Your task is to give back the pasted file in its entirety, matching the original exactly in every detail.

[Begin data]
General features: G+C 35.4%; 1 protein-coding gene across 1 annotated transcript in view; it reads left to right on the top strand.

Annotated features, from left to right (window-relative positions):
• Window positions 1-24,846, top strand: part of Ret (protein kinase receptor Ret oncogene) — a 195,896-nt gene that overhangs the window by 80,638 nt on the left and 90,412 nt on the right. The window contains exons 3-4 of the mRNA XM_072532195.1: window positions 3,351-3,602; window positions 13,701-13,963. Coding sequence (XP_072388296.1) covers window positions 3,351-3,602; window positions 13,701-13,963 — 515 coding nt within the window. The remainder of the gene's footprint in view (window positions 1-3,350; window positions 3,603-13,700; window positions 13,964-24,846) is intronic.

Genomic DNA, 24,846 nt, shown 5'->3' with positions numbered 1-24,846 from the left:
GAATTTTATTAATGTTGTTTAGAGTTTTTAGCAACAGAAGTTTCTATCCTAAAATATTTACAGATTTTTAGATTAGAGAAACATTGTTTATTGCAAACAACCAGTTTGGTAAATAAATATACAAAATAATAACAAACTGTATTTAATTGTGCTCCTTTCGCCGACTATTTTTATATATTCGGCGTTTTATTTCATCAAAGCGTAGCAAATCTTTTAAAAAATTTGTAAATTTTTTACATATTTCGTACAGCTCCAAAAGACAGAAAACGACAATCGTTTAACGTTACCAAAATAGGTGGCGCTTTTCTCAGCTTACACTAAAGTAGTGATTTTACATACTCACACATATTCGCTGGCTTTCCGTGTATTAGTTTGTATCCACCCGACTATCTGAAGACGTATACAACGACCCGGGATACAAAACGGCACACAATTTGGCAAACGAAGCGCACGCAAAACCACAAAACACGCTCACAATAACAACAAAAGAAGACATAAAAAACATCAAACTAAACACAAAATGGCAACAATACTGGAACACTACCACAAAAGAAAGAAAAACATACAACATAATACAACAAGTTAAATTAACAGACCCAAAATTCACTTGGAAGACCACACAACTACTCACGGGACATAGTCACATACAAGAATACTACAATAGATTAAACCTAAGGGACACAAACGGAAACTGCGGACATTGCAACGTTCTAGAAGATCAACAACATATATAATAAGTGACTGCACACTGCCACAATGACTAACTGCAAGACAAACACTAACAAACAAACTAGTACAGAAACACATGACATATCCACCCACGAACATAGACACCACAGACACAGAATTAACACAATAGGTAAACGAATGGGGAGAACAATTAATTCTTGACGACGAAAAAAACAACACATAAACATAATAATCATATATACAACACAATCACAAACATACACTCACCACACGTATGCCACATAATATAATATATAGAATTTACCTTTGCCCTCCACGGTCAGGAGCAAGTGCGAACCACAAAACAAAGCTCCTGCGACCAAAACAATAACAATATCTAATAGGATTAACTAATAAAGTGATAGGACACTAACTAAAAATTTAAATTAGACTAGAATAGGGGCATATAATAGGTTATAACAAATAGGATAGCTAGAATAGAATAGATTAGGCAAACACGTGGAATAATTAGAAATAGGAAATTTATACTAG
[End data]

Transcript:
General features: G+C 35.4%; 1 protein-coding gene across 1 annotated transcript in view; it reads left to right on the top strand.

Annotated features, from left to right (window-relative positions):
• Window positions 1-24,846, top strand: part of Ret (protein kinase receptor Ret oncogene) — a 195,896-nt gene that overhangs the window by 80,638 nt on the left and 90,412 nt on the right. The window contains exons 3-4 of the mRNA XM_072532195.1: window positions 3,351-3,602; window positions 13,701-13,963. Coding sequence (XP_072388296.1) covers window positions 3,351-3,602; window positions 13,701-13,963 — 515 coding nt within the window. The remainder of the gene's footprint in view (window positions 1-3,350; window positions 3,603-13,700; window positions 13,964-24,846) is intronic.

Genomic DNA, 24,846 nt, shown 5'->3' with positions numbered 1-24,846 from the left:
GAATTTTATTAATGTTGTTTAGAGTTTTTAGCAACAGAAGTTTCTATCCTAAAATATTTACAGATTTTTAGATTAGAGAAACATTGTTTATTGCAAACAACCAGTTTGGTAAATAAATATACAAAATAATAACAAACTGTATTTAATTGTGCTCCTTTCGCCGACTATTTTTATATATTCGGCGTTTTATTTCATCAAAGCGTAGCAAATCTTTTAAAAAATTTGTAAATTTTTTACATATTTCGTACAGCTCCAAAAGACAGAAAACGACAATCGTTTAACGTTACCAAAATAGGTGGCGCTTTTCTCAGCTTACACTAAAGTAGTGATTTTACATACTCACACATATTCGCTGGCTTTCCGTGTATTAGTTTGTATCCACCCGACTATCTGAAGACGTATACAACGACCCGGGATACAAAACGGCACACAATTTGGCAAACGAAGCGCACGCAAAACCACAAAACACGCTCACAATAACAACAAAAGAAGACATAAAAAACATCAAACTAAACACAAAATGGCAACAATACTGGAACACTACCACAAAAGAAAGAAAAACATACAACATAATACAACAAGTTAAATTAACAGACCCAAAATTCACTTGGAAGACCACACAACTACTCACGGGACATAGTCACATACAAGAATACTACAATAGATTAAACCTAAGGGACACAAACGGAAACTGCGGACATTGCAACGTTCTAGAAGATCAACAACATATATAATAAGTGACTGCACACTGCCACAATGACTAACTGCAAGACAAACACTAACAAACAAACTAGTACAGAAACACATGACATATCCACCCACGAACATAGACACCACAGACACAGAATTAACACAATAGGTAAACGAATGGGGAGAACAATTAATTCTTGACGACGAAAAAAACAACACATAAACATAATAATCATATATACAACACAATCACAAACATACACTCACCACACGTATGCCACATAATATAATATATAGAATTTACCTTTGCCCTCCACGGTCAGGAGCAAGTGCGAACCACAAAACAAAGCTCCTGCGACCAAAACAATAACAATATCTAATAGGATTAACTAATAAAGTGATAGGACACTAACTAAAAATTTAAATTAGACTAGAATAGGGGCATATAATAGGTTATAACAAATAGGATAGCTAGAATAGAATAGATTAGGCAAACACGTGGAATAATTAGAAATAGGAAATTTATACTAG